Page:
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COVID-19 testing: How to choose the right test for you

What should you do if think you have been exposed to COVID-19, or SARS CoV-2? With a handful of options available for coronavirus testing, there is quite a bit of confusion about what to do if you think you have COVID-19 symptoms or were exposed. 

Let’s try and simplify this.

Stay smart and stay home

First things first, if you are exposed or potentially exposed to the virus, what should you do? 

One option is to quarantine. New guidelines from the Centers for Disease Control and Prevention (CDC) tell us that if you can isolate for 10 days and remain free from COVID-19 symptoms, you are not likely to be contagious even if you had contracted the virus. You should continue to wear a mask, physical distance and wash your hands, of course. 

Additionally, for a total of 14 days from exposure, you should minimize contact with others — we call this time from exposure to symptoms the “incubation period,” and it can last up to two weeks — though that is not usually the case. Calculations by the CDC conclude that at 10 days after COVID-19 infection, asymptomatic individuals have only a 1 percent chance of spreading the virus. 

Questions about the safety of the COVID-19 vaccine? Get the answers.

Finding the right COVID-19 test for you 

PCR viral test 

The very best COVID-19 test is called the PCR viral test; it looks for genetic material from the virus itself. If positive, you can bet on having the virus! 

One issue is that the COVID-19 test may not be positive right after exposure. It takes several days for enough virus to replicate, and maximum sensitivity is said to be five days after being exposed. 

“Explore."

The sampling technique also weighs in here, with deep nasal swab being the most likely to detect the virus if it is there. It is important to note that cheek swabs and saliva specimens are less sensitive. 

You may be wondering, “how long does it take to get COVID-19 test results?” The PCR test takes time to deliver results — typically a day, but when labs are overloaded with tests, the time to receive COVID-19 test results can extend to several days.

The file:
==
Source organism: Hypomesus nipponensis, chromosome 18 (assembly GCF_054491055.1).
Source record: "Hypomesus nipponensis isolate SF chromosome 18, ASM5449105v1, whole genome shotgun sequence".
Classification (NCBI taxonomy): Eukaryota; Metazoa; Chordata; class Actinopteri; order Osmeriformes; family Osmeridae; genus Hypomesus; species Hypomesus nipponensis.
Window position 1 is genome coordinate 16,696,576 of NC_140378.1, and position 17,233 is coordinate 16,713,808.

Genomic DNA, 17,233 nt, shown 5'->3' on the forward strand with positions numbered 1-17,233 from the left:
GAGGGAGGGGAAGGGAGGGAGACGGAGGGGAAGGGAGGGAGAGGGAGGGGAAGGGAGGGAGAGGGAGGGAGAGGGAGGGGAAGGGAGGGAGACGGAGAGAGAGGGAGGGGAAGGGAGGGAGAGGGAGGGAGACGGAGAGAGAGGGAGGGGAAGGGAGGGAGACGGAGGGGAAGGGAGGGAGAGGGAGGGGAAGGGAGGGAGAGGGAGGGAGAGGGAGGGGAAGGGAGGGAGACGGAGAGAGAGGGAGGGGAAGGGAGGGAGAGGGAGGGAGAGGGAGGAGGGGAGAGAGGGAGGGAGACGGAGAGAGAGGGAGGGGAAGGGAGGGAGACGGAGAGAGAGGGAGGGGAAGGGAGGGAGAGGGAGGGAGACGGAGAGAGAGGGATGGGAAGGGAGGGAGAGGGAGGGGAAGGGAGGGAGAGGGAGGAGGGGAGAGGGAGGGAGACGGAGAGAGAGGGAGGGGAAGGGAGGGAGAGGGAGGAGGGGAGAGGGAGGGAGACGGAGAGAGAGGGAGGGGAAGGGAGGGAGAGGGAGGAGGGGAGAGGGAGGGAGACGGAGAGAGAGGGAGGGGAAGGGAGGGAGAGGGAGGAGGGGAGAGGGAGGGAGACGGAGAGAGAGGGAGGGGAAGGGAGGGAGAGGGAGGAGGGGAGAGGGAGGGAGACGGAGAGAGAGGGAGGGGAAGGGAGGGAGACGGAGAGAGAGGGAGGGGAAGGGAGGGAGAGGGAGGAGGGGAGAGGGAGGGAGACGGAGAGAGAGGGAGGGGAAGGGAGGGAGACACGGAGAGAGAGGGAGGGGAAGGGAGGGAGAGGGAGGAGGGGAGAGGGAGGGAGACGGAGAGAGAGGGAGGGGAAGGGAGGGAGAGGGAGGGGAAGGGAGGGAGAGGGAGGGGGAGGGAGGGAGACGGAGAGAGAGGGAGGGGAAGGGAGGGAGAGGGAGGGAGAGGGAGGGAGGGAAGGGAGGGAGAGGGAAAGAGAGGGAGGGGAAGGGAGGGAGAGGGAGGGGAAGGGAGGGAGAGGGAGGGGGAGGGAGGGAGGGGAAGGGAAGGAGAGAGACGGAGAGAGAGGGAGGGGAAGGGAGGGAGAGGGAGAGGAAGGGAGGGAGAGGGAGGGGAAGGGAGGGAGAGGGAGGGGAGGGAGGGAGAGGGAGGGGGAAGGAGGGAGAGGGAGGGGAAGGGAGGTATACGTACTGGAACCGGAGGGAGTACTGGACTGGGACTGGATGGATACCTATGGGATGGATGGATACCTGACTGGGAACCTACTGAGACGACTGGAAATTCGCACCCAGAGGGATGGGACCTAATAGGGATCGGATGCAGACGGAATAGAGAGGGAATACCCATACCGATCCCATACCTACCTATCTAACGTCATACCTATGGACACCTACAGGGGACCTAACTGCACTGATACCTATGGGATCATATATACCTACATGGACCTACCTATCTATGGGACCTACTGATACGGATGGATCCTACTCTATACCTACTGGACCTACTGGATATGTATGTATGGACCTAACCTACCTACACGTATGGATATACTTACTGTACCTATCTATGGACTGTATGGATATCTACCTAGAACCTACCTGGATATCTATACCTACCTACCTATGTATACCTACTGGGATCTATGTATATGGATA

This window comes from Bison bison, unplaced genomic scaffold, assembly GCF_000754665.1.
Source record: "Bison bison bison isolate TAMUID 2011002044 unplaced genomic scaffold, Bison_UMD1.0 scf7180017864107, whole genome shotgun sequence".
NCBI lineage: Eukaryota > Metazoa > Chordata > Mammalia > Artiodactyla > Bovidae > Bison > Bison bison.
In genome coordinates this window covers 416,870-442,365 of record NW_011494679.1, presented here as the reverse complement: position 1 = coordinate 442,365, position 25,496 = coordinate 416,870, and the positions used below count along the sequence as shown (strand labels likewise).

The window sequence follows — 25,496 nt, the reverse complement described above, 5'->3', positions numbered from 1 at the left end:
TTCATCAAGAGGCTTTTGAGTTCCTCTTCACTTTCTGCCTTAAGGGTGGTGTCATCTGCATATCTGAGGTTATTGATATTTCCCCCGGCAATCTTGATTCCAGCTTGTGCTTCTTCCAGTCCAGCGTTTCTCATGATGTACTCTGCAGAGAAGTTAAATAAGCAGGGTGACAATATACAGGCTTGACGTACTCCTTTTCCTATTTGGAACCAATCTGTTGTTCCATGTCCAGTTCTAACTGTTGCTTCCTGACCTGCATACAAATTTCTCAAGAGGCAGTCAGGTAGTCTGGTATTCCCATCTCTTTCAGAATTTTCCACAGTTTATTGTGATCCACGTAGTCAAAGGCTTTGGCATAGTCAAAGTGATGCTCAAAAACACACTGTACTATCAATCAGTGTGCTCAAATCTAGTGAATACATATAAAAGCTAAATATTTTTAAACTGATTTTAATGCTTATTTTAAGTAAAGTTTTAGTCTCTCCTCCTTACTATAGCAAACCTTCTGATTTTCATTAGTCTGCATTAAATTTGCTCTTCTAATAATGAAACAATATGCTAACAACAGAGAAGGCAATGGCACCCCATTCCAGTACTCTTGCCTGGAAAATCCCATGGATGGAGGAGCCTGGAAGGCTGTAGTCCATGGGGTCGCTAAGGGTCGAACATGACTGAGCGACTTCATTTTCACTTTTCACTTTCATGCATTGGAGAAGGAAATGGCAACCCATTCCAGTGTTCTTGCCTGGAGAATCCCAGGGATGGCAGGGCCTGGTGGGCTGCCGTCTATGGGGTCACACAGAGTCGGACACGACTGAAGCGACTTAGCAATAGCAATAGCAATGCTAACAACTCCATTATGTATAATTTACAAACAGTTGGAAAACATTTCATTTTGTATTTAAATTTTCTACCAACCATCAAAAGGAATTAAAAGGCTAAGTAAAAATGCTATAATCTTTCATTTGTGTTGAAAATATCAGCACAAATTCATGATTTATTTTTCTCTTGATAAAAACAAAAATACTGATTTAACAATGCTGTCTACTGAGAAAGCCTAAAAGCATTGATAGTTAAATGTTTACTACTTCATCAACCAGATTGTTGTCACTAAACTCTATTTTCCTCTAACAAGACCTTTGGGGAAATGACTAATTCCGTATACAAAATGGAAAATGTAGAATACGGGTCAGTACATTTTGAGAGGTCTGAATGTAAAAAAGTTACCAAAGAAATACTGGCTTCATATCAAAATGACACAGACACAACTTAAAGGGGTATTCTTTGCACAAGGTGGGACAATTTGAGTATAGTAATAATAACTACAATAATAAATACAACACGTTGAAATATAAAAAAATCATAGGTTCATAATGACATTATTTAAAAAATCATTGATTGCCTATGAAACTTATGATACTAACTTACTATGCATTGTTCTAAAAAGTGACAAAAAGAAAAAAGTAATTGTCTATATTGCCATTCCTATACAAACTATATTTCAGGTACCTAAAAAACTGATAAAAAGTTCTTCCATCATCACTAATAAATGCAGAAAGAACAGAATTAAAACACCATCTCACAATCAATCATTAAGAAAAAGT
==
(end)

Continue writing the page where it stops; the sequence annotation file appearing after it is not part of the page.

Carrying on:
Point of care test

What about the rapid tests, commonly called point of care tests?  These test for remnants of the virus and can be done in as few as 15 minutes. When positive, they are reliable, but when they are negative, you could still be harboring the COVID-19 virus and still be contagious.

COVID-19 antibody test

These tests look for antibodies that your body may have produced in response to infection from the virus. A COVID-19 antibody test is not a good test for new cases, as it may take a week or longer to turn positive. 

Some use this test to see if they may have had the infection in the past and now have immunity, but at this point in time that answer is not clear. There have been cases where a patient had COVID-19, tested positive for antibodies and got infected again.

COVID-19 testing is complicated; fortunately, prevention is easier. Following the three W’s — wearing a mask that properly covers your nose and mouth, watching your distance and washing your hands — is the best form of prevention. Avoiding infection is always easier than treating, and easier in many cases than detecting with COVID-19 tests.For more information about the COVID-19 virus, COVID-19 symptoms  and what you can do to keep yourself healthy, subscribe to the Scrubbing In newsletter

About the author

David Winter, MD
More articles

David Winter, MD, is an internal medicine physician. He serves as the President, Chairman and Chief Clinical Officer of Baylor Scott & White HealthTexas Provider Network.

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COVID-19 testing: How to choose the right test for you